|Date and Time||2020年03月10日 16:00 - 17:00|
|Venue||DB Bldg. SeminarRoom A7F|
|Affiliation||Stanford University School of Medicine|
|Poster||click here to download(PDF)|
|Title||Clone wars: the emerging role of telomerase in stem cell competition|
|Summary||Tissue development and homeostasis are shaped by cell competition, a mechanism for culling unfit cells based on differences in expression of key regulatory genes. During carcinogenesis, oncogenic mutations confer a competitive growth advantage through an analogous process. Here, we show that the telomerase reverse transcriptase (TERT) is required for the competitive clone formation in spermatogonial stem cells (SSCs) independent of its telomerase activity.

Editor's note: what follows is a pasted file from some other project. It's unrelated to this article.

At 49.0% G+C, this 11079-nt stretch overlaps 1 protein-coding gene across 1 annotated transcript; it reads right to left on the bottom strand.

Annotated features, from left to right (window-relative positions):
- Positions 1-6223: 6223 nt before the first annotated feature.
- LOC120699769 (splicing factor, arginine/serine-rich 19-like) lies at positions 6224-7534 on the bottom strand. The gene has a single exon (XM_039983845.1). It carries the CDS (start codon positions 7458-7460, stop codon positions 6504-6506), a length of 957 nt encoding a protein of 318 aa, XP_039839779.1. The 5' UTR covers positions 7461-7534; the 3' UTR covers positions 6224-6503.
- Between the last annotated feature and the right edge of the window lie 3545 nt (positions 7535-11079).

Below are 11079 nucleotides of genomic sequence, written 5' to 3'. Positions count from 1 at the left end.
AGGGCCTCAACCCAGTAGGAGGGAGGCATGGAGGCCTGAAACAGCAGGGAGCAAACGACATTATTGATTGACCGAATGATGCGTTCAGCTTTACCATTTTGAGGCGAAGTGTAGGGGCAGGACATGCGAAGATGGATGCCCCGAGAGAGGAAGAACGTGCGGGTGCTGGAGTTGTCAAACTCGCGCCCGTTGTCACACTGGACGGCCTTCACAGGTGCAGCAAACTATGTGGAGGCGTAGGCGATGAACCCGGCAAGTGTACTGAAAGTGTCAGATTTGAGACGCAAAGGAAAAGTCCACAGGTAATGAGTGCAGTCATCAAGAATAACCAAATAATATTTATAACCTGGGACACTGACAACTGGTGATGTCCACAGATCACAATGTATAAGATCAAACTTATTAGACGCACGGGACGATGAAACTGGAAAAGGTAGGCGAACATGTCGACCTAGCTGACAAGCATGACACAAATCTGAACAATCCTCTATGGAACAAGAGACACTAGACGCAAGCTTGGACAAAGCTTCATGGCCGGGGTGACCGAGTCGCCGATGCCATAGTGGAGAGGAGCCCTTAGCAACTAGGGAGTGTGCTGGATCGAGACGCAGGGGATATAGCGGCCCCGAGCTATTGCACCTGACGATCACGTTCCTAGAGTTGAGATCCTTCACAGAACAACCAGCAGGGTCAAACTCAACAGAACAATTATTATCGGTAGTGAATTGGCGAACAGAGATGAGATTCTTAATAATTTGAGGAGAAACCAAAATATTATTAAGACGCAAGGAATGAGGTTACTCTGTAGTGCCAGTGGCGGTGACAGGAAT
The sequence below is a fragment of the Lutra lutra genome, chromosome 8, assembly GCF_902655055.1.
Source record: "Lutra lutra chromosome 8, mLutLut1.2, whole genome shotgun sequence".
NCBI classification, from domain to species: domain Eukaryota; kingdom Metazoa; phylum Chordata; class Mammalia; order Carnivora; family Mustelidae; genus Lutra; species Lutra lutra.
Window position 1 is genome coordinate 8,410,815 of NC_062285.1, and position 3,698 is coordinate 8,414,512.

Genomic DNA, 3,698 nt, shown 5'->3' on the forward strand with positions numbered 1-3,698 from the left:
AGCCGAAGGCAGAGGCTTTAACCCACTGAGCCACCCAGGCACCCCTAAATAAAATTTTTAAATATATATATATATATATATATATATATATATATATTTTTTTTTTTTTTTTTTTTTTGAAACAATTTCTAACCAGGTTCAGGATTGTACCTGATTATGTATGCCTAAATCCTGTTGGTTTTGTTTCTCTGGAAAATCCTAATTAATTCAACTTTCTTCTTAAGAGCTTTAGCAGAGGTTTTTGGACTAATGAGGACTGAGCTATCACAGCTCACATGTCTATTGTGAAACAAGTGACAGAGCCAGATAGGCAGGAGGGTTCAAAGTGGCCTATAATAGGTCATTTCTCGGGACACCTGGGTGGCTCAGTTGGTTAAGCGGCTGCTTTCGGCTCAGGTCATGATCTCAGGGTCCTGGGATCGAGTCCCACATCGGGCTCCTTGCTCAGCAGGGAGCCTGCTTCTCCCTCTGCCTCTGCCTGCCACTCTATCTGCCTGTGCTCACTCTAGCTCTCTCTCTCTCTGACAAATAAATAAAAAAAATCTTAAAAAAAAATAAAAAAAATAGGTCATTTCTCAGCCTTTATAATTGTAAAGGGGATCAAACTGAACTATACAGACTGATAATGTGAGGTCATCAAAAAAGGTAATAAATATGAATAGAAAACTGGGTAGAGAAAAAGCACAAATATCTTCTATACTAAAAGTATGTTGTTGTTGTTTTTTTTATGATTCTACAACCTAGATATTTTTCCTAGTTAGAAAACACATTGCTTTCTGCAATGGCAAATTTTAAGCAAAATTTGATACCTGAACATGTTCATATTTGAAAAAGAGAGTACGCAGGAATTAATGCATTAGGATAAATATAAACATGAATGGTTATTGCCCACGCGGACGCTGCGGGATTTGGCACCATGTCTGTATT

TERT is the catalytic subunit of telomerase, the ribonucleoprotein complex that elongates telomere repeats at the end of each chromosome. Germline mutations that inactivate telomerase promotes telomere shortening and subsequent premature aging. Conversely, telomerase upregulation is characteristic of more than 90% of human cancers and confers extensive proliferation potential. These genetic findings from humans indicate that modest changes in TERT levels influence cell fate and the likelihood of malignant transformation. However, it remains unclear whether expression changes in TERT affect clonal behavior during homeostasis and carcinogenesis. Using lineage-tracing, we find that TERT-expressing SSCs yield long-lived clones, but that selective TERT-deletion in these SSCs disrupts competitive clone formation by promoting differentiation. This requirement for TERT is independent of catalytic activity and the canonical telomerase complex. Loss of TERT induces a genome-wide reduction in open chromatin and causes reduced activity of the MYC oncogene, an established mediator of cell competition. Transgenic expression of MYC in TERT-deleted SSCs restores MYC-target gene expression and rescues clone formation. These data reveal an unexpected role for TERT in promoting enhanced stem cell competition and genetic link between two oncogenes TERT and MYC.